Historic Bled lies at the foot of the stunning Triglav National Park, Slovenia's only national park. There are glacier landscapes, lakes, mountain pastures and abundant wildlife - perfect for hikers, bikers and climbers.
Cycilng is the best way to explore the region. The Radovna valley cycling route through the national park is one of the region's highlights. Those after a less energetic break will enjoy the town's spas and saunas.
Did you know?
Triglav National Park was founded in 1981 and is Slovenia's only national park
The lake was venue of the World Rowing Championship in 2011
Mount Trigla stands in the middle of the protected area and is the highest peak at 2,864 m
Bled has been a spa resort since the 19th century
Bled was a nominee for the seven new Wonders of the World!
Sustainable mobility in Slovenian Alpine Pearls
There's a fantastic eco-friendly hop on-hop off service in the national park, as well as several e-bike rental outlets in the town. As well as the tourist train around Lake Bled during the summer months, there are regular bus services connecting Bled and Slovenia's bigger cities.
Horse-drawn 'fiakers' are one of the best ways to explore the surrounding area, and there are miles of well-groomed hiking trails.
The Alpine Pearls, Switzerland
This is the classic Alpine scene, of cows grazing on wildflower pastures, of crystal clear lakes reflecting distant snowcapped peaks, of wooden chalets with balconies overflowing with colourful blooms. It’s a region wrapped up in legend and customs – and culinary traditions abound: don't leave without sampling some of the region's finest local products, from the 'Capuns' dumplings to delicious nut-filled pastries.
Bathe in Burgseeli’s natural lido, climb aboard the Jungfaujoch railway, or take some time out fishing – whether you're looking for a relaxing break, an action-packed holiday or a family adventure, you'll find something here.
It’s not all about the mountains and meadows though: those after something a bit different will enjoy the opportunity to ride llamas, pan for gold, walk the alarmingly wobbly chain bridge, swing about in the treetops at the rope park, or pursue the local centuries-old cheese-making traditions.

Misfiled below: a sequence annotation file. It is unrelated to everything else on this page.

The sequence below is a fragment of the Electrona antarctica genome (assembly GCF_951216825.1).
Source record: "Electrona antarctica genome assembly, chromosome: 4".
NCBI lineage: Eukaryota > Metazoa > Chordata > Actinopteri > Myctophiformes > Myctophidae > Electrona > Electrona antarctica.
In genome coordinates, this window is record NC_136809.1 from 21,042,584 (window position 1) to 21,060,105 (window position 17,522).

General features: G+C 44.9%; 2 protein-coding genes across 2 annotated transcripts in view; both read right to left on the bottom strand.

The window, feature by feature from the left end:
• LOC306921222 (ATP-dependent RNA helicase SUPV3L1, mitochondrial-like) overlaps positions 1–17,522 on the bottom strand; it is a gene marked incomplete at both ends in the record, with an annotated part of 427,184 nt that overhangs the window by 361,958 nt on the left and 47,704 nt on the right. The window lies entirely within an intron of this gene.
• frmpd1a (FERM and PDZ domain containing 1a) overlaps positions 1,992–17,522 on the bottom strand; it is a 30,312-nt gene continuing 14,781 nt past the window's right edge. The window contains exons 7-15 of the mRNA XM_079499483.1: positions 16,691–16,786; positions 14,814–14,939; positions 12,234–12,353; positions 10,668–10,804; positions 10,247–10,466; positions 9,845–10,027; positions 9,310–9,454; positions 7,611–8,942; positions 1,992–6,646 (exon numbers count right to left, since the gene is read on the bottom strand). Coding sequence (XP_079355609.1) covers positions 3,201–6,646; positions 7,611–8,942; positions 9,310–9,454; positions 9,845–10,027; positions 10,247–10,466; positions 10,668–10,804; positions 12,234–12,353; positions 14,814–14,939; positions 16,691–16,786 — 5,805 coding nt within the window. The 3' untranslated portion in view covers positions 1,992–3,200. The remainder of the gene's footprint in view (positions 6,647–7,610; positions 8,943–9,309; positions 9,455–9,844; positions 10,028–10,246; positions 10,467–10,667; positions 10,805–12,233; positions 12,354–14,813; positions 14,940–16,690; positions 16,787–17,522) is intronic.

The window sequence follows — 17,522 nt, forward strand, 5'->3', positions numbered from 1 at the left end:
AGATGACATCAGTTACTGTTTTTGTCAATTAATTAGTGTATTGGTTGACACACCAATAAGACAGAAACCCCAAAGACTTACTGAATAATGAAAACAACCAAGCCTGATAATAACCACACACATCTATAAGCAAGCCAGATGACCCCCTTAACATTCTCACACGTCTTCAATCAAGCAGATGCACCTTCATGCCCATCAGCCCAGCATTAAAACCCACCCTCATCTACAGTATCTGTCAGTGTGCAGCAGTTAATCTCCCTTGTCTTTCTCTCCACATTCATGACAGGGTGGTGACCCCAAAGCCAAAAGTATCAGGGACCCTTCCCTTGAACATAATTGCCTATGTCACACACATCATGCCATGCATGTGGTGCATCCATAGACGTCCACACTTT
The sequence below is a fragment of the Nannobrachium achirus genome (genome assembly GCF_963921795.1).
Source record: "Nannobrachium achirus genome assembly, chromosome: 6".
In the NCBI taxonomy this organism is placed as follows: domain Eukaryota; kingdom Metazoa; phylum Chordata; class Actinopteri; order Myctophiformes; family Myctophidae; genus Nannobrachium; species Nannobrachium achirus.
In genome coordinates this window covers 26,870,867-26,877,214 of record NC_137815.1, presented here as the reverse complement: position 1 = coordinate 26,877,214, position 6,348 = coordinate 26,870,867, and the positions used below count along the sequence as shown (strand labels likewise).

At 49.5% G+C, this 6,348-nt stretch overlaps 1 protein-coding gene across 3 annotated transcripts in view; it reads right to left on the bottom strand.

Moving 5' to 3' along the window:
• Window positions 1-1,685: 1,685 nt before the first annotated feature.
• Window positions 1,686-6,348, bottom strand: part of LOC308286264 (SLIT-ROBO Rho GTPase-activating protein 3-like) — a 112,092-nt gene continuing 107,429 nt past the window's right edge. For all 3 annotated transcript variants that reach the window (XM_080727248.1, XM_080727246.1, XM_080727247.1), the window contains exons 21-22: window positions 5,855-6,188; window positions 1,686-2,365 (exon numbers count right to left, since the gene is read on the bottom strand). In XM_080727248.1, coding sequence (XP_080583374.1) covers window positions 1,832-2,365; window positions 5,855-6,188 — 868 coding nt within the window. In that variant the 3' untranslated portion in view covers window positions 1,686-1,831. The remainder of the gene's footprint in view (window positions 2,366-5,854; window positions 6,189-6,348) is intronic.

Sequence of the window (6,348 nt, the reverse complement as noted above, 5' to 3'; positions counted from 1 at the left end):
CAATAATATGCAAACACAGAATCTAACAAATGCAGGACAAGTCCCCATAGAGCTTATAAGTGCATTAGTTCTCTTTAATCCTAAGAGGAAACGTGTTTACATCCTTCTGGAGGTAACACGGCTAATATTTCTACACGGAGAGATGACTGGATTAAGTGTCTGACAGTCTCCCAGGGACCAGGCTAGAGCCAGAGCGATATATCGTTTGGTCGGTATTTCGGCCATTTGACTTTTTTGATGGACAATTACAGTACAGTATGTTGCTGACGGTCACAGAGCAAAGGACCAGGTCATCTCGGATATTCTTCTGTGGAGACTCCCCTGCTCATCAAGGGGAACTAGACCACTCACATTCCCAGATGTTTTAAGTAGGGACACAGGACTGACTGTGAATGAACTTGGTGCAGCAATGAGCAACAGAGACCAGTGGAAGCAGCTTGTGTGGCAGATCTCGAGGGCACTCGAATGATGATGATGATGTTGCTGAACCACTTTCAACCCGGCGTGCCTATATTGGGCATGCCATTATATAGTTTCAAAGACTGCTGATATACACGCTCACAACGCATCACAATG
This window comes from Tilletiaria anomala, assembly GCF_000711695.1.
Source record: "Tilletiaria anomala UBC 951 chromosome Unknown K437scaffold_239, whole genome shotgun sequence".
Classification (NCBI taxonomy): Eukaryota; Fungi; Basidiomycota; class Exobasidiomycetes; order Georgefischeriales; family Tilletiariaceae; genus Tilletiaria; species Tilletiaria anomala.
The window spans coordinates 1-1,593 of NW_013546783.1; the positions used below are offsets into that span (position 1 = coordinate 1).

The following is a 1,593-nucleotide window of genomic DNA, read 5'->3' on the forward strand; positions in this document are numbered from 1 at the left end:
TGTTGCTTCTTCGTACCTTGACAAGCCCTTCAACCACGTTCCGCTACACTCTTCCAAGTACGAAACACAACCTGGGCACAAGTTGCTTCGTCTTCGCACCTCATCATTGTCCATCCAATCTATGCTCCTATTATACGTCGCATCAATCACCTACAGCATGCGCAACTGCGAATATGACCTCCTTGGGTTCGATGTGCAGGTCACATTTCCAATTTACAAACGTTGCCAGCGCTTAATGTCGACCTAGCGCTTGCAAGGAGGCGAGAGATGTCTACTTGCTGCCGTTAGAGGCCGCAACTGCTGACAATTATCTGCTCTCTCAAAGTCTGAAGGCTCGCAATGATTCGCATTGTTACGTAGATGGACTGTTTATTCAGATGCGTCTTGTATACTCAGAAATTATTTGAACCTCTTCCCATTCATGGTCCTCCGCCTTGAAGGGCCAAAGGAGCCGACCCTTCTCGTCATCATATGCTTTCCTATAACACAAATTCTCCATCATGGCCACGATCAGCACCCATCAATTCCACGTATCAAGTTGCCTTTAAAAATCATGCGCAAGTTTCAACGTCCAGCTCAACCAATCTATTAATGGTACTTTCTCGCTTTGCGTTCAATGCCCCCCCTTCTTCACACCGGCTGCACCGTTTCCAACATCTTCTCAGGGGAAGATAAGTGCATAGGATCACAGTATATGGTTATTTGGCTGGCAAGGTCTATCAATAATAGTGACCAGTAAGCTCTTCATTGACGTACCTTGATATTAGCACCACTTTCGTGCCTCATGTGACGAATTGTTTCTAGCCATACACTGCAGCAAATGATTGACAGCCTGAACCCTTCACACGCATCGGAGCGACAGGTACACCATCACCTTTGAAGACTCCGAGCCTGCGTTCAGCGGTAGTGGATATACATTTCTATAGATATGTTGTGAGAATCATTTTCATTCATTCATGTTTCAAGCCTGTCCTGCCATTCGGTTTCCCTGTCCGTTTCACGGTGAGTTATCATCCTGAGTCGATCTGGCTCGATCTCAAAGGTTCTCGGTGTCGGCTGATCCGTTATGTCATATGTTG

Did you know?
Between Arosa and Lenzerheide there are 225 km of slopes in two valleys, and 200km of walking and hiking trails
The Jungfaujoch mountain ridge soars at 3,454m above sea level
The protected area of Weissenau is an important stopover for migrant birds and also a winter habitat for sedentary birds
Bitter des Diablerets is a drink characteristic of Les Diablerets based on a recipe dating back to 1876
Along Lauterbrunnental's hiking paths are an impressive 72 waterfalls
Sustainable transport in Swiss Alpine Pearls
Arosa: Taking the Arosa bus during summer is free with the Arosa-Card, and all cable cars, pedal boats and electric bikes are free of charge. A night express bus running until 3am during the winter.
Interlaken: No need for a car - there are about 25 different means of transport, from trains to cable cars. The guest card ovvers 20km of free travel within the selected zone. The town has rental for e-Bikes, e-Cars, and e-Scooters.
The Diablerets: The traditional train connecting Aigle with Les Diablerets operates year-round. A free shuttle bus during winter takes skiers to lifts. The 'Free Access Card' lets you use all means of public transport in the region free of charge.
Disentis: Every site and attraction is easily accessible on foot, via train or the no-charge bus, and there are many rental outlets for electric bikes. Hop on the no-charge local bus, a convenient way to get to the Lukmanier pass from Disentis.
For more information about the Alpine Pearls, see alpine-pearls.com/en
The photo of Dr. Peter Brandauer is TVB Werfenweng / Bernhard Bergmann